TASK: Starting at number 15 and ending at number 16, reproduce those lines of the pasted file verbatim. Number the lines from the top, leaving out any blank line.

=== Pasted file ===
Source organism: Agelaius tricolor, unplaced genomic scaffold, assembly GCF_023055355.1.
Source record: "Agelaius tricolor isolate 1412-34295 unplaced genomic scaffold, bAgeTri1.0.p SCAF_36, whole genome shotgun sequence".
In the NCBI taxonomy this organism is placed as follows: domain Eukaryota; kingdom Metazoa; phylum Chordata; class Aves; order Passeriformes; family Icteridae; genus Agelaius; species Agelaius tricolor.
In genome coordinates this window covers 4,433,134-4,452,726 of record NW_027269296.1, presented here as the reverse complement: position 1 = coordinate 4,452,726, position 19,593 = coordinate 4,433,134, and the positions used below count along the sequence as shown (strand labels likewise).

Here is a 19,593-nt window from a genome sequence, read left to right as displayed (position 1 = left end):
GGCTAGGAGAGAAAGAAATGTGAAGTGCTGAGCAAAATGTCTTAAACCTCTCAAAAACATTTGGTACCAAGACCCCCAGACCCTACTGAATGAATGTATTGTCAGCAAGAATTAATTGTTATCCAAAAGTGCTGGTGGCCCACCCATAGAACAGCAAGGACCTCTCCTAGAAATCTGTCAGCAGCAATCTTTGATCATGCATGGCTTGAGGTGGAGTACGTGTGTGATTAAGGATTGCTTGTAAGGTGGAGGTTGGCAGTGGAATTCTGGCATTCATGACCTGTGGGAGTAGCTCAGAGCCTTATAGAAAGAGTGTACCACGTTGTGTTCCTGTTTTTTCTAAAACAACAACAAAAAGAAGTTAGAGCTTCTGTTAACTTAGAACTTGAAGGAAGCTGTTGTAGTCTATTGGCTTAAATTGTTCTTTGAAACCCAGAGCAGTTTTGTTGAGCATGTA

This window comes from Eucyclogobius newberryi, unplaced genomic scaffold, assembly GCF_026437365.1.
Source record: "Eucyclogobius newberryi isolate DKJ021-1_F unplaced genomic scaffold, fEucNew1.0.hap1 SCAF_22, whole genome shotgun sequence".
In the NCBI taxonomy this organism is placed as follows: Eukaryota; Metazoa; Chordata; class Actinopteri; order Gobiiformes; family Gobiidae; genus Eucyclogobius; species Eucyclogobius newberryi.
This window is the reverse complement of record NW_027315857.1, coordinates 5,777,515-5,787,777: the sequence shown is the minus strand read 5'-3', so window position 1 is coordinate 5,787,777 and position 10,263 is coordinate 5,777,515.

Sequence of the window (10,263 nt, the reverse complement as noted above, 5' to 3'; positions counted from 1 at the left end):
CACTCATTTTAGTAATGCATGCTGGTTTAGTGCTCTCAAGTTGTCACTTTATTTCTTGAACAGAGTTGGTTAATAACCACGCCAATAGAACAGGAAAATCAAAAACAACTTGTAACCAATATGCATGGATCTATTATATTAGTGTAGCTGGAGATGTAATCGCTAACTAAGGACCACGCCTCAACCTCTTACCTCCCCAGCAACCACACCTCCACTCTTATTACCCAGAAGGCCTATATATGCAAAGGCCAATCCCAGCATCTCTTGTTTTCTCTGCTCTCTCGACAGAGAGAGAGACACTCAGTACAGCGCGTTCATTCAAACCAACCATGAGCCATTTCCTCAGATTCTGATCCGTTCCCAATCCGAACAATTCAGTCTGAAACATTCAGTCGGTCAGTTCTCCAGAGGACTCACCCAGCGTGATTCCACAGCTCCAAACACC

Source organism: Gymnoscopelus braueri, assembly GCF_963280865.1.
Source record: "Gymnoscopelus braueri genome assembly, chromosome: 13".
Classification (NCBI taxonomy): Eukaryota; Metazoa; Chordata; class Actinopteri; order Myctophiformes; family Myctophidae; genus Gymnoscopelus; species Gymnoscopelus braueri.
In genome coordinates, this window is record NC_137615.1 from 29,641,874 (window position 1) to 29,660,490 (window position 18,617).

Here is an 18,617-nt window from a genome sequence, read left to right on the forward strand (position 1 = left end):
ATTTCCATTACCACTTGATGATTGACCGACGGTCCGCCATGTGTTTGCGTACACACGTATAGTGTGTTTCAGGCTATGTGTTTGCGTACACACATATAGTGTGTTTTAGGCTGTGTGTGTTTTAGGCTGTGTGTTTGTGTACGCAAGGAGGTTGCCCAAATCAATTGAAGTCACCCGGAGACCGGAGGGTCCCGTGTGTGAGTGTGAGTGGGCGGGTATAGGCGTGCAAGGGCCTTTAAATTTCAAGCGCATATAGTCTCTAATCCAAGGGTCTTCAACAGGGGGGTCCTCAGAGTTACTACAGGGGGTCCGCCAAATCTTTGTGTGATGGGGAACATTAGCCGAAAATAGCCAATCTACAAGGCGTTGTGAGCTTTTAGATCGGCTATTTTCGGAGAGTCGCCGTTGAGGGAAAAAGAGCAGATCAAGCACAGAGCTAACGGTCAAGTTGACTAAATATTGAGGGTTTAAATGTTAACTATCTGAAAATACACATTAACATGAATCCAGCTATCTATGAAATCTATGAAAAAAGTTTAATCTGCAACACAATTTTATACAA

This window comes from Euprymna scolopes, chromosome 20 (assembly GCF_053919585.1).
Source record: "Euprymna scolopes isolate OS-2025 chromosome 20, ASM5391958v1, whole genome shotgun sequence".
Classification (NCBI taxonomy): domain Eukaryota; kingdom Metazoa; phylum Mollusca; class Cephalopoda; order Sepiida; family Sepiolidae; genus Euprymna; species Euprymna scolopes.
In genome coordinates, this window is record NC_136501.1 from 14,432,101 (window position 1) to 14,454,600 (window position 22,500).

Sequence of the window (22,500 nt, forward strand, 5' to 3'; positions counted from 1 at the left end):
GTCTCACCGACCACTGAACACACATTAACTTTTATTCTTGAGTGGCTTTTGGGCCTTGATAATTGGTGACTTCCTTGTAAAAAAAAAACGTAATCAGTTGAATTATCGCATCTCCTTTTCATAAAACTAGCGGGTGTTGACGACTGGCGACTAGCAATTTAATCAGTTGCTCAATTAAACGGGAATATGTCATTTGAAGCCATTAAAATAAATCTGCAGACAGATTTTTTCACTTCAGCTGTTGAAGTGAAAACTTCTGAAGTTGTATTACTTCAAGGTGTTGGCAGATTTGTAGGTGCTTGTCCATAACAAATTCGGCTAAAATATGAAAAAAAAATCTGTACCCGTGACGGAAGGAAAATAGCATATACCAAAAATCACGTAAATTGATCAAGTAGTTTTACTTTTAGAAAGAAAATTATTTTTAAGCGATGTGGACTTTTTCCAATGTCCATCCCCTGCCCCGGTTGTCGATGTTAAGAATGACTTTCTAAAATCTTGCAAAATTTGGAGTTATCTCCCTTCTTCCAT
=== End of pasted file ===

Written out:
Classification (NCBI taxonomy): Eukaryota; Metazoa; Chordata; class Actinopteri; order Myctophiformes; family Myctophidae; genus Gymnoscopelus; species Gymnoscopelus braueri.
In genome coordinates, this window is record NC_137615.1 from 29,641,874 (window position 1) to 29,660,490 (window position 18,617).